A while ago I talked about Dread Draw, a card game that was also (supposedly) a fortune-telling tool. Now I’m going to talk about Adorabyssal, an oracle deck that happens to also be a card game.
The deck contains 36 cards and comes with a guidebook. The cards all depict various supernatural and mythological creatures, as well as cryptids.
I love the little tin. It’s the perfect size to hold everything without too much excess space.
The guidebook is a little frustrating. It’s vertically oriented instead of horizontal, which makes taking notes from the guidebook a little annoying. Also, the details for the meanings behind classification, positivity, and element are at the front of the book, but not on the creature pages, which means a lot of flipping back and forth that gets pretty annoying.
The cards are all very cute. I love the art style. However, I have a slight issue with one of the cards.
This is the tsuchinoko card. The tsuchinoko is a Japanese cryptid that looks like a snake, except it’s wider around the middle. This doesn’t look like a tsuchinoko, it just looks like a regular snake. I’m heartbroken.
Adorabyssal as an Oracle Deck
Overall I really like this oracle deck. The art is great, I like the theme, and I’ve found it pretty nice to work with. I like that the cards are smaller than most other oracle decks I own because it makes them a lot easier to shuffle.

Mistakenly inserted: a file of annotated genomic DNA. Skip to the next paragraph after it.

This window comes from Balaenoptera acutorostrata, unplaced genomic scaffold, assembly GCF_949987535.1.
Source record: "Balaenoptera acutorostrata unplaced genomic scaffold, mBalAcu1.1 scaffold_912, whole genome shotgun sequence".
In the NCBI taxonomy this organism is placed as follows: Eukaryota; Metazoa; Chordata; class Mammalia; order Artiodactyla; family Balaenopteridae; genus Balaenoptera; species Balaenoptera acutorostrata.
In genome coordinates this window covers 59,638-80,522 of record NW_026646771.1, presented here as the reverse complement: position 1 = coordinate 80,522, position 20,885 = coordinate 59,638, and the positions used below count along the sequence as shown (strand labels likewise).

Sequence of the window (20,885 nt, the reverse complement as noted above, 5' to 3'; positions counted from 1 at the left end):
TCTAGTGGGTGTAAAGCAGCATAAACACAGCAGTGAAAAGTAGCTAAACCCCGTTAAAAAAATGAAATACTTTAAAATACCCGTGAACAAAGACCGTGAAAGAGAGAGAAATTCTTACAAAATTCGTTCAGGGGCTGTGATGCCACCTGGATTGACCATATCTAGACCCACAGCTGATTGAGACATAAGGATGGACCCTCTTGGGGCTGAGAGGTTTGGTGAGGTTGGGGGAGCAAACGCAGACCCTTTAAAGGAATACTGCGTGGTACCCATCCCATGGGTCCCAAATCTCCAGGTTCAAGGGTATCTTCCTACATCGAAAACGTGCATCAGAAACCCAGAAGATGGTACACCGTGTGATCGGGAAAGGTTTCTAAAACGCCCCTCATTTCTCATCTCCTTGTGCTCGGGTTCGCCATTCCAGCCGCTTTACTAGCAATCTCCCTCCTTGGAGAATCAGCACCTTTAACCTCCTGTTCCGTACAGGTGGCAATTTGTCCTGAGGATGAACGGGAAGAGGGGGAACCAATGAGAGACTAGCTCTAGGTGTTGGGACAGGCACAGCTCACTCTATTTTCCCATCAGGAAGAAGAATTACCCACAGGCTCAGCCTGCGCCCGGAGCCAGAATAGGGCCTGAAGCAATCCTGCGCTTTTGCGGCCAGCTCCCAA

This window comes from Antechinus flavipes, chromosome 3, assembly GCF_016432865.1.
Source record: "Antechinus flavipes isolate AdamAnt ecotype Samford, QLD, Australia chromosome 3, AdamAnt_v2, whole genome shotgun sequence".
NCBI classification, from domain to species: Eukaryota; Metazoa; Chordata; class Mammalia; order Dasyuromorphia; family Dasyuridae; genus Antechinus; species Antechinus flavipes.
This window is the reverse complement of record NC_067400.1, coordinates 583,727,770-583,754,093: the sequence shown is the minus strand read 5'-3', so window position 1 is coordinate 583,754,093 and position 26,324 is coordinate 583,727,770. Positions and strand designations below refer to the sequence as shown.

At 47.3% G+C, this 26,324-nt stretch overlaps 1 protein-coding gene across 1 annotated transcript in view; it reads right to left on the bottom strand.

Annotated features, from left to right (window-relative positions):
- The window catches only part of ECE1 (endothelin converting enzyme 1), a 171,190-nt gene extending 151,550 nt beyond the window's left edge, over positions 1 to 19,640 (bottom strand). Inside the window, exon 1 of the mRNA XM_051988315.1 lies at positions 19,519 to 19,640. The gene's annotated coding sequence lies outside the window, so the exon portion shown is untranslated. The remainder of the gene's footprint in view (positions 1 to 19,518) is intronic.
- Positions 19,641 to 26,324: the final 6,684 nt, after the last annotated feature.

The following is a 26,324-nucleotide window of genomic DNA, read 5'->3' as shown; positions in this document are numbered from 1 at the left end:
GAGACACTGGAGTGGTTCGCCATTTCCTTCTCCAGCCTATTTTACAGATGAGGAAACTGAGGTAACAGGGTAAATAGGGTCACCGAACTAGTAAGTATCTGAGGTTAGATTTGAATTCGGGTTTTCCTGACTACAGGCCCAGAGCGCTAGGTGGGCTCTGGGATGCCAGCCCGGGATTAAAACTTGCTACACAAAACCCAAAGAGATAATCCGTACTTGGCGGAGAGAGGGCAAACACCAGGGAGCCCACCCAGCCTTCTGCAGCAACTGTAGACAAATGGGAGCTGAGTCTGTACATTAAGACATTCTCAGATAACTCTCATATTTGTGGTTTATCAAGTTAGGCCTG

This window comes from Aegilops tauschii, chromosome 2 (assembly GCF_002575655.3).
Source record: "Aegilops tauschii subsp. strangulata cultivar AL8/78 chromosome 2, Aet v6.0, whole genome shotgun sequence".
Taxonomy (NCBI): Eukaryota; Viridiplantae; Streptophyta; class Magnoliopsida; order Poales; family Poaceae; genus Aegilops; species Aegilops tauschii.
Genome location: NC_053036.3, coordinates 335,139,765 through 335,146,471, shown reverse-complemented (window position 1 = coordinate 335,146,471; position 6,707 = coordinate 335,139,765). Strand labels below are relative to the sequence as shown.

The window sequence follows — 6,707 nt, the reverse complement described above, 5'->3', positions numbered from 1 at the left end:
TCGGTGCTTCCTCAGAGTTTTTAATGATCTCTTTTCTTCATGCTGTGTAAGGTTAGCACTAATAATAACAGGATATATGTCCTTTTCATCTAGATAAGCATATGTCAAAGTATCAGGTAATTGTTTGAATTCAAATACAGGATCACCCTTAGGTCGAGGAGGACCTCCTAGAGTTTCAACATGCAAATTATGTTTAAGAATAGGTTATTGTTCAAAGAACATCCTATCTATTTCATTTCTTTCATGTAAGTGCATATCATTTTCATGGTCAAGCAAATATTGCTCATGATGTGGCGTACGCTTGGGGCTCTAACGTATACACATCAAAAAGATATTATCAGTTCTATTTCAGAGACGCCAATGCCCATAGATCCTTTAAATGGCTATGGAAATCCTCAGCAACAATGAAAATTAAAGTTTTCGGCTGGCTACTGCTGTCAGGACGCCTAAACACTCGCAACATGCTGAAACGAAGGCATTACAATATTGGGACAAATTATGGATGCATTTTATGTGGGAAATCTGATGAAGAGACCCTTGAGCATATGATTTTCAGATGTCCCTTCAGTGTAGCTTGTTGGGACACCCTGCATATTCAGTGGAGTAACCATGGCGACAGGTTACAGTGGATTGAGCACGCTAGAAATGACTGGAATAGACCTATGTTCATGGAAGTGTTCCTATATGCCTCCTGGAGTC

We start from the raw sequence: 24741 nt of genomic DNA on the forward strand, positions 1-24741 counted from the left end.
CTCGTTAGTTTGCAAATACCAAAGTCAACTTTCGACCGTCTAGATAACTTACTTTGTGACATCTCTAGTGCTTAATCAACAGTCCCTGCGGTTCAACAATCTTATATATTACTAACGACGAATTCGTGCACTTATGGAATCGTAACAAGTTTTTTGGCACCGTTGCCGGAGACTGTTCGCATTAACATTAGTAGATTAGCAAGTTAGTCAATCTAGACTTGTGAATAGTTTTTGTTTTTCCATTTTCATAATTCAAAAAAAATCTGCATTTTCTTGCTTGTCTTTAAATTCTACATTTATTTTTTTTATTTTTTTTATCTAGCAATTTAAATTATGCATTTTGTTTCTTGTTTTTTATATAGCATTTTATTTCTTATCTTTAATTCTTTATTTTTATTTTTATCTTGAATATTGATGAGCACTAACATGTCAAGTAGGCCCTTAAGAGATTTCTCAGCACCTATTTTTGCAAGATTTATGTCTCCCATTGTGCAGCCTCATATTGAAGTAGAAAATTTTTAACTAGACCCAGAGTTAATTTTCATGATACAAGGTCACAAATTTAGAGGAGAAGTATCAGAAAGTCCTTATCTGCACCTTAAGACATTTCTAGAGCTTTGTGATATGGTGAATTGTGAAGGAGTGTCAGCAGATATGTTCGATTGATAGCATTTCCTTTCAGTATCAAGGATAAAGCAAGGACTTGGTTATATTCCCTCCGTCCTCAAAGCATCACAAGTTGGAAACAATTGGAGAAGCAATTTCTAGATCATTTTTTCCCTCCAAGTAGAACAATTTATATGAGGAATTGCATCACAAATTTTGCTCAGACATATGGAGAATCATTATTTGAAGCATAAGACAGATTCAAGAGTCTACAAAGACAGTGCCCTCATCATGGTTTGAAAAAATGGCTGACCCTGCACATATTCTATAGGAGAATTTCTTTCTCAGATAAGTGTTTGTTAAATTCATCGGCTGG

I’ve already mentioned my issues with the guidebook so I won’t go over it again.
Because a lot of the creatures depicted are malevolent, the deck can come across as slightly negative. If you’re getting this because it’s got cryptids and such in it and you like those things it’s not as big of a deal, but if you’re reading for other people who aren’t as familiar with them, they can end up focusing more on what the creature is rather than the keyword it represents.
How to Play the Card Game
Each player starts with 3 cards. The top card of the deck becomes the discard pile and the game begins. On their turn, a player draws 3 cards in any combination from the draw or discard pile. Then they play cards, either in pairs of 2 elements or 1 of each element. Each has a certain special effect when played. Players can play as many combos as they want, but they must be able to discard 1 card at the end of their turn. Play continues until a player cannot draw 3 cards. Their turn finishes and the game is over. The player with the most points wins; each pair is 1 point and one of each is 2 points.
The game is very simple and fast. The rules are simple and it’s easy to get into a rhythm.
There’s not a whole lot to it though. Games end pretty quickly and it’s almost always a close game. Also, because playing a fire pair makes everyone else discard, it can be hard to feel like you’re making meaningful decisions. It’s possible to lose your entire hand before your turn comes back around, and you’re just stuck relying on whatever you draw that turn.
It is fun, but my playtesters enjoyed it a bit more than I did. It can make a decent filler game for when you’re trying to decide on something bigger to play next, but I don’t think it could fill out a main spot in your game night line-up.
If I was grading it as an oracle deck I’d give it 4, but since I’m focusing on the card game, Adorabyssal gets 3.5 out of 5 cthulhus. The game is fun and fast-paced, but ultimately a pretty hollow experience. You can get the deck on Etsy here.(3.5 / 5)